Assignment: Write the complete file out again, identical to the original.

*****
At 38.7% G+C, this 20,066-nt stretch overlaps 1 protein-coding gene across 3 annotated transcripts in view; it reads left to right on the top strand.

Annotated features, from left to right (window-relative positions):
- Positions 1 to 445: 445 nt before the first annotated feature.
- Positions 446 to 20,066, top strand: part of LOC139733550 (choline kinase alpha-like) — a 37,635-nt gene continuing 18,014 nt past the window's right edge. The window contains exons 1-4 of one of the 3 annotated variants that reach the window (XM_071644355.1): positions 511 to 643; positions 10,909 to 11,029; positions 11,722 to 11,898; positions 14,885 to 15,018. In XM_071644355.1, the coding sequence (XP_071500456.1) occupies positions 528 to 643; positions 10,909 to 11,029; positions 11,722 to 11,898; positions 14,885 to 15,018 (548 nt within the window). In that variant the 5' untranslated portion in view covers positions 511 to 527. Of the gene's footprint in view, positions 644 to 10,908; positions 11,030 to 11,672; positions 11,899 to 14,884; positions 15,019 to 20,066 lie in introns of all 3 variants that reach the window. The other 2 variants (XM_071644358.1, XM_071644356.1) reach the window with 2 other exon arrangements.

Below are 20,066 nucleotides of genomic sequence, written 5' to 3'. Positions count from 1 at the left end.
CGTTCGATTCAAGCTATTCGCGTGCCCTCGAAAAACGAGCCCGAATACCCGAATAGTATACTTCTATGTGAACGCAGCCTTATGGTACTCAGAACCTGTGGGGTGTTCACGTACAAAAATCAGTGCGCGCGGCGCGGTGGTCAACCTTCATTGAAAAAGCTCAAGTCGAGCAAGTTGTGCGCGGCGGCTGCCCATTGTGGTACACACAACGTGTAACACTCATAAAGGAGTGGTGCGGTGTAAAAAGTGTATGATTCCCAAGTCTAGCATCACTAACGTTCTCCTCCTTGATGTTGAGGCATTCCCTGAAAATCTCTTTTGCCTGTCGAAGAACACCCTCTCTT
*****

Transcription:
At 38.7% G+C, this 20,066-nt stretch overlaps 1 protein-coding gene across 3 annotated transcripts in view; it reads left to right on the top strand.

Annotated features, from left to right (window-relative positions):
- Positions 1 to 445: 445 nt before the first annotated feature.
- Positions 446 to 20,066, top strand: part of LOC139733550 (choline kinase alpha-like) — a 37,635-nt gene continuing 18,014 nt past the window's right edge. The window contains exons 1-4 of one of the 3 annotated variants that reach the window (XM_071644355.1): positions 511 to 643; positions 10,909 to 11,029; positions 11,722 to 11,898; positions 14,885 to 15,018. In XM_071644355.1, the coding sequence (XP_071500456.1) occupies positions 528 to 643; positions 10,909 to 11,029; positions 11,722 to 11,898; positions 14,885 to 15,018 (548 nt within the window). In that variant the 5' untranslated portion in view covers positions 511 to 527. Of the gene's footprint in view, positions 644 to 10,908; positions 11,030 to 11,672; positions 11,899 to 14,884; positions 15,019 to 20,066 lie in introns of all 3 variants that reach the window. The other 2 variants (XM_071644358.1, XM_071644356.1) reach the window with 2 other exon arrangements.

Below are 20,066 nucleotides of genomic sequence, written 5' to 3'. Positions count from 1 at the left end.
CGTTCGATTCAAGCTATTCGCGTGCCCTCGAAAAACGAGCCCGAATACCCGAATAGTATACTTCTATGTGAACGCAGCCTTATGGTACTCAGAACCTGTGGGGTGTTCACGTACAAAAATCAGTGCGCGCGGCGCGGTGGTCAACCTTCATTGAAAAAGCTCAAGTCGAGCAAGTTGTGCGCGGCGGCTGCCCATTGTGGTACACACAACGTGTAACACTCATAAAGGAGTGGTGCGGTGTAAAAAGTGTATGATTCCCAAGTCTAGCATCACTAACGTTCTCCTCCTTGATGTTGAGGCATTCCCTGAAAATCTCTTTTGCCTGTCGAAGAACACCCTCTCTT